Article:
Poor password management may be just as harmful as malicious viruses
In 2009 alone, McAfee detected 1.5 million malware samples representing an increase of 1,800 percent over 2006. But viruses aren’t the only security risk to your business.
The greatest threat may come from within your company.
Tips for creating a strong, yet memorable password
A recent survey by Channel Insider reports that in 43 percent of security assessments, solution providers say they find poor password policies, enforcement and practices.
One simple solution might be to choose a complex password, using a blend of numbers, special characters (Examples: “@,$,&”) and uppercase and lowercase letters
However, with complexity comes an increased, difficulty to remember the password. You never want to use the same passwords for business and personal accounts, write down passwords on a Post-it note or save them openly on your desktop. IsUtility expert Cheryl Smith recommends something easy for the user to remembe:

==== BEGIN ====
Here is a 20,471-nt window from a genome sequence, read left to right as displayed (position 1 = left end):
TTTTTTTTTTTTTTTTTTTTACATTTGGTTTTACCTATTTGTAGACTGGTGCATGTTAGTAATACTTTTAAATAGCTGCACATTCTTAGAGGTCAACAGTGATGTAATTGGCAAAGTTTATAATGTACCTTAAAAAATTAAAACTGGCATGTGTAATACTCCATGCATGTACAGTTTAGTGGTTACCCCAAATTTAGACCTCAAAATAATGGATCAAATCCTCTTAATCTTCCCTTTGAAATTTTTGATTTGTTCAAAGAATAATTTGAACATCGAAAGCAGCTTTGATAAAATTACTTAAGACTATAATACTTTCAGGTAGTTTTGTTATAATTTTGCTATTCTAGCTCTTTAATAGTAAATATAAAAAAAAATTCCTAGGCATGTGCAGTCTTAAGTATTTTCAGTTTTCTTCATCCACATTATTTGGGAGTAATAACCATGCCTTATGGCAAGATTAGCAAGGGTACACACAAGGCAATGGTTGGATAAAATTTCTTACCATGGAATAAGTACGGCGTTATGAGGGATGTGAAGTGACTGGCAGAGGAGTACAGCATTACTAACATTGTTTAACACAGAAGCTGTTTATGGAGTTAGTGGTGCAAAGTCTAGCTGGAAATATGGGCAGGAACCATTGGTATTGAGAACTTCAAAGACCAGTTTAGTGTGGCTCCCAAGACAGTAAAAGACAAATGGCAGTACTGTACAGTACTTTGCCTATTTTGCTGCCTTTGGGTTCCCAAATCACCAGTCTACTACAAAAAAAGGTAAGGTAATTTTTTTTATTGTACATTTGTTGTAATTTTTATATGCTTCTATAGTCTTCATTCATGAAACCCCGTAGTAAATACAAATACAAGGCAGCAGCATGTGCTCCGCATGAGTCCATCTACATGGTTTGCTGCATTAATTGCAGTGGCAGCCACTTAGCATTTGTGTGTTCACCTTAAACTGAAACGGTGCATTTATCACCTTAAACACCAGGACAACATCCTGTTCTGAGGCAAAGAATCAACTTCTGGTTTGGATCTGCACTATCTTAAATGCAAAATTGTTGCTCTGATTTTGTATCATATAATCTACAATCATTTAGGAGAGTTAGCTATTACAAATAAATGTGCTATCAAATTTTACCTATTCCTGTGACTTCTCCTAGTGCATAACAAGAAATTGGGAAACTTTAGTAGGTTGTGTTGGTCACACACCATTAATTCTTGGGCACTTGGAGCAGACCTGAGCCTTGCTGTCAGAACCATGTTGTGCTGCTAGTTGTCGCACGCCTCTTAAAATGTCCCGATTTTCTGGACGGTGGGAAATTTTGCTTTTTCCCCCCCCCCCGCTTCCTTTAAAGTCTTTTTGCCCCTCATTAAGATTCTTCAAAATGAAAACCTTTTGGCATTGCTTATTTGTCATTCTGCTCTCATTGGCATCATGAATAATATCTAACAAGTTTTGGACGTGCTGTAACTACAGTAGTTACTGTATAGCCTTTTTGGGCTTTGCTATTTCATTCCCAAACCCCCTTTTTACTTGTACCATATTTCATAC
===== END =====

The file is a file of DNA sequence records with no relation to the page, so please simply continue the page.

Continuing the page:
- Use numbers for some of the letters (ie "leet" or "1337" )
- Use symbols to replace letters (ie "!" for "i")
- For capitalization, something less obvious than the first letter
For example, if your password is Gaggia (brand of espresso machine) the password might be "$gaGG1a".
*Alert: Ignore emails that ask for your passwords via email
A credible organization - a bank or any other online software or service - will never ask for your password via email. If you receive any emails that ask you to “update” or “verify” your password, ignore it immediately. It is likely fraudulent.
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